Thursday 8 March 2012

Inline Load Trick

Even the newest of QV developers have likely used an inline load and be familiar with the below screen. For those that might not have come across them, inline loads allow you to define a table of data within the QV script. You can use to wizard to create them which is available from the Edit Script dialog by using the menu, Insert -> Load Statement -> Load Inline.

There is however a feature of the Inline Data Wizard that often gets overlooked. If you look you will notice a Tools menu containing only a single tool, "Document Data...". Clicking on this opens up a new window like this:

This gives you the option of inserting values from existing fields in the data model. Please note, QlikView can't guess what the values will be when the script is next run so will show you the fields and values currently available in the app from the last time the script was run successfully. Clicking OK will paste the values into the Inline Data Wizard window.

And it's as simple as that. I most commonly use inline loads to create small, static mapping tables and this obviously means taking data from the existing data model and mapping them to groups or new values. This little trick is perfect for this and can save you having to create a temporary list box in the front end t copy the values from.

Wednesday 7 March 2012

Looping Through Excel Sheets

I answered a question on the QlikCommunity the other day and it reminded me of something I've not done for a little while, looping through sheets in an Excel file within a QV script.

The key to achieving this is to use an ODBC connection to connect to the Excel file first, and then use the SQLTables command to return a table listing the sheets (tables) within the file. Once you have this you can loop through this table and load the sheets like this:

ODBC CONNECT TO [Excel Files;DBQ=ExcelFile.xlsx];



LET vRows = NoOfRows('XlsTables');

FOR i = 0 TO $(vRows)-1
    LET vSheetName = subfield(peek('TABLE_NAME', i,'XlsTables'),'$',1);

    FROM [ExcelFile.xlsx]
    (ooxml, embedded labels, table is '$(sheetName)');


This little trick can come in handy and with a few tweaks it can also address a number of other senarios for dealing with Excel spreadsheets such as:
  • What if I want to load from an .xls file instead of a .xlsx file? Not a problem, simply change the Connect and Load statements accordingly.
  • What if I want all the sheets loaded into a single table? You can create a blank table first, then use the above to concatenate the sheets into it rather than into their own named tables.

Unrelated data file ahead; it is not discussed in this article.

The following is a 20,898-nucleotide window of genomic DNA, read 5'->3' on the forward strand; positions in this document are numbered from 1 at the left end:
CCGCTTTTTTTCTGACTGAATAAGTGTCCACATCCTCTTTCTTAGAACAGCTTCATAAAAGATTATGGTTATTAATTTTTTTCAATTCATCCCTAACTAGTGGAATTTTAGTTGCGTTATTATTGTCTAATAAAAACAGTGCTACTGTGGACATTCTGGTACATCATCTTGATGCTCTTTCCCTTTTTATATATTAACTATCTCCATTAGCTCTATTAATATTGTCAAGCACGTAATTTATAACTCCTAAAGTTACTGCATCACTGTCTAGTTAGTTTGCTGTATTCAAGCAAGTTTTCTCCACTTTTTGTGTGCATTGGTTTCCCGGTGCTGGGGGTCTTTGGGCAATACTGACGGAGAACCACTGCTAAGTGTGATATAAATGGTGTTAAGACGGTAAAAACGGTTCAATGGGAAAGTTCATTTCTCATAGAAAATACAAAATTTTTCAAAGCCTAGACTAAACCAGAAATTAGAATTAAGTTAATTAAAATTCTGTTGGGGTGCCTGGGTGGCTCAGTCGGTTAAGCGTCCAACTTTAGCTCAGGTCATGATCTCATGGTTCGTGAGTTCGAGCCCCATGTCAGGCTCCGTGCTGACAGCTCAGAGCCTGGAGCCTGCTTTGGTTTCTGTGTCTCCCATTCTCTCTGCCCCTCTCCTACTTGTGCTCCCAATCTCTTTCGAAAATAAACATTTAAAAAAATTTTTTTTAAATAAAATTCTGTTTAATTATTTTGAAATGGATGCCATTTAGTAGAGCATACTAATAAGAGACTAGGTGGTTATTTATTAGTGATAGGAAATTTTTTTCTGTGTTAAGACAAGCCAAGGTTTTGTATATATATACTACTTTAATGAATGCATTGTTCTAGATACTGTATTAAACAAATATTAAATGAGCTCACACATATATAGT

• What if the Excel file always has one sheet but it is named differently each time? Tweak the above to load the sheet into a known table in QV.
  • What if, rather than loading all sheets from the file, I want to load only those which start with a known string (eg. "My Data Tab 01/01/2012", "My Data Tab 01/02/2012", etc). Simply wrap an IF statement around the LOAD to check if the table name starts with the required string.
I've probably only ever used this trick a handful of times, but its a very useful tool to have in your pocket should you need it.

Friday 2 March 2012

Explaining Joins

Those familier with manipulating data in SQL or other BI technologies should have no problem understanding the different types of joins available in QlikView. But those who aren't sometimes need a little explanation and it's a topic that I've fond myself explaining often when training people.

The four primary logical join types, LEFT, RIGHT, INNER and OUTER are supported in QlikView. Let's consider the following eample tables and what the output for each will be:


As you can see, both tables contain a column called Field2 for which some, but not all, of the values have a matching entry in the other table. The syntax for performing a join in QlikView is relatively simple as follows:

FROM myqvd1.qvd (qvd);

FROM myqvd2.qvd (qvd);

It is important to note that QlikView links records based on matching field names in the two tables being joined. In the example above, both tables contain a field called Field2 and thus QlikView will look for matches across these fields.

Also worth noting is the the table name defined in curved brackets. This defines the previously loaded table which the following table should be joined to. It is not mandetory but it is considered best practice to always specify a table to join to inorder to avoid confusion or mistakes. Without it, QlikView joins the table of data to the previously loaded table.